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Associate Health Minister Jo Goodhew is seeing first-hand today the work being done in the fight against health care-acquired infections.
A national programme is being run by the Health Quality and Safety Commission to reduce central line blood-stream infections as part of its focus on infection prevention and control. These infections can lead to longer hospital stays and associated costs.
“This is a great illustration of how the Commission working with the health sector can mean less complications and reduced stays in hospital for patients and also ease hospital workloads,” says Mrs Goodhew, who has delegated responsibility for HQSC.
Dunedin Hospital is one of a number of centres working with HQSC on improving the use of central line catheters in order to reduce the number of infections.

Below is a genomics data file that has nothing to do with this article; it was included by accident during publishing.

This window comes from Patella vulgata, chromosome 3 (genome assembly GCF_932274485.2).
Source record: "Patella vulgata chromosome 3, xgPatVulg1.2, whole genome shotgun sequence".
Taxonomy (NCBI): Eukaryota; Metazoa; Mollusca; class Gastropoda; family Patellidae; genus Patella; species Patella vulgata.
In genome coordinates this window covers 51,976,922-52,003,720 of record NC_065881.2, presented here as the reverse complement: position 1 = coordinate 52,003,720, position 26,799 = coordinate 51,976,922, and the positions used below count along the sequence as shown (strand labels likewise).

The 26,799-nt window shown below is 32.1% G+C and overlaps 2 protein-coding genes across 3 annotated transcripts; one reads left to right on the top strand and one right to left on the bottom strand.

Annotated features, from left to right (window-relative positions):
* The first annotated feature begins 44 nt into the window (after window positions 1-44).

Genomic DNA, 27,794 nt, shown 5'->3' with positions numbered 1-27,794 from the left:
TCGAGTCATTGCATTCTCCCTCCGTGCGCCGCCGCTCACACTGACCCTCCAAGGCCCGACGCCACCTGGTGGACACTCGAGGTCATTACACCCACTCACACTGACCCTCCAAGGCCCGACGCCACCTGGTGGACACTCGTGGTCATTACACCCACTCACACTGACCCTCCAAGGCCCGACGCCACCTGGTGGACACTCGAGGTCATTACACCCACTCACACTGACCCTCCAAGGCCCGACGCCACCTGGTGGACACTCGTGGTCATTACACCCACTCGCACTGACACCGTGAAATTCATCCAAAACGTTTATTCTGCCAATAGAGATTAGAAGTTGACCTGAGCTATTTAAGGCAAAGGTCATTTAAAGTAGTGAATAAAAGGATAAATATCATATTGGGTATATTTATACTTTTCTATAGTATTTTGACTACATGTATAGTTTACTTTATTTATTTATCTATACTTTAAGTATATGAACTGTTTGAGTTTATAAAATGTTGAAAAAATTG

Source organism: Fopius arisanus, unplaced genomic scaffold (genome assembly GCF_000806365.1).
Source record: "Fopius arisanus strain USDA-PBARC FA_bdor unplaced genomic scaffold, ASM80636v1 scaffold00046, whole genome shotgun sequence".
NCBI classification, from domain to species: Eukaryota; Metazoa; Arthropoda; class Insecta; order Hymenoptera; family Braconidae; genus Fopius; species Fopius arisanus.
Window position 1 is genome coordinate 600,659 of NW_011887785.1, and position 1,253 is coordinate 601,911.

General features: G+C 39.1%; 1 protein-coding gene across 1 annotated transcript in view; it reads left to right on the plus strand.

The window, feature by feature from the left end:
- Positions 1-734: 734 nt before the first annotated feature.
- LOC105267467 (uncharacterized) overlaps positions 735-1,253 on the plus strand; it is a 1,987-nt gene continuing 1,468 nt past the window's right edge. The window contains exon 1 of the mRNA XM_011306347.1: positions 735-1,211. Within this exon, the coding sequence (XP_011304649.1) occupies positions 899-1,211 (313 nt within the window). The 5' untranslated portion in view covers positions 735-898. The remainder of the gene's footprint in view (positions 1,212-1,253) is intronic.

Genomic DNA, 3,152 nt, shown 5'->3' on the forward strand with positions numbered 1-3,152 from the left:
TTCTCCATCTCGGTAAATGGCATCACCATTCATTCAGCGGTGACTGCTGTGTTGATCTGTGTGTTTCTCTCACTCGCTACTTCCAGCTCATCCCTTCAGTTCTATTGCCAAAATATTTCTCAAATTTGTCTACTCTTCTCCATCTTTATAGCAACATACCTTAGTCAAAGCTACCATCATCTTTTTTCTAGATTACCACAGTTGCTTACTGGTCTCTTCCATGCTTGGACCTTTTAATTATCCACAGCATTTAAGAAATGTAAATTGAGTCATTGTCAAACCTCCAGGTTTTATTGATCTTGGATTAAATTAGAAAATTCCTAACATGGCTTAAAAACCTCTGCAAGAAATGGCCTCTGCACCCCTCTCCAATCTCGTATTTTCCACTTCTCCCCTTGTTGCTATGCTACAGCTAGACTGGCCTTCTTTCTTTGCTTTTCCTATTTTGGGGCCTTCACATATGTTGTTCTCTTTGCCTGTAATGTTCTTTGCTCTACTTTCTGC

Mrs Goodhew will be visiting the hospital’s intensive care unit to see the project in action. She will also receive an update on the ongoing investigation into breast-screening issues at the Breast-Screen Healthcare Service.
During her visit Mrs Goodhew will take the opportunity to congratulate the Southern DHB on their continued excellent results against the cancer waiting times national health target and their improvement in access to elective surgery. In addition, the DHB has made gains against the targets for shorter stays in emergency departments and better help for smokers to quit.
“Over the past three years the Government has invested $1.5 billion of new money into the public health service, including over $71 million extra funding to Southern DHB.
“The DHB has invested its extra funding in more services supported by 45 more frontline doctors (junior and senior) and 93 more nurses (excluding health care assistants).”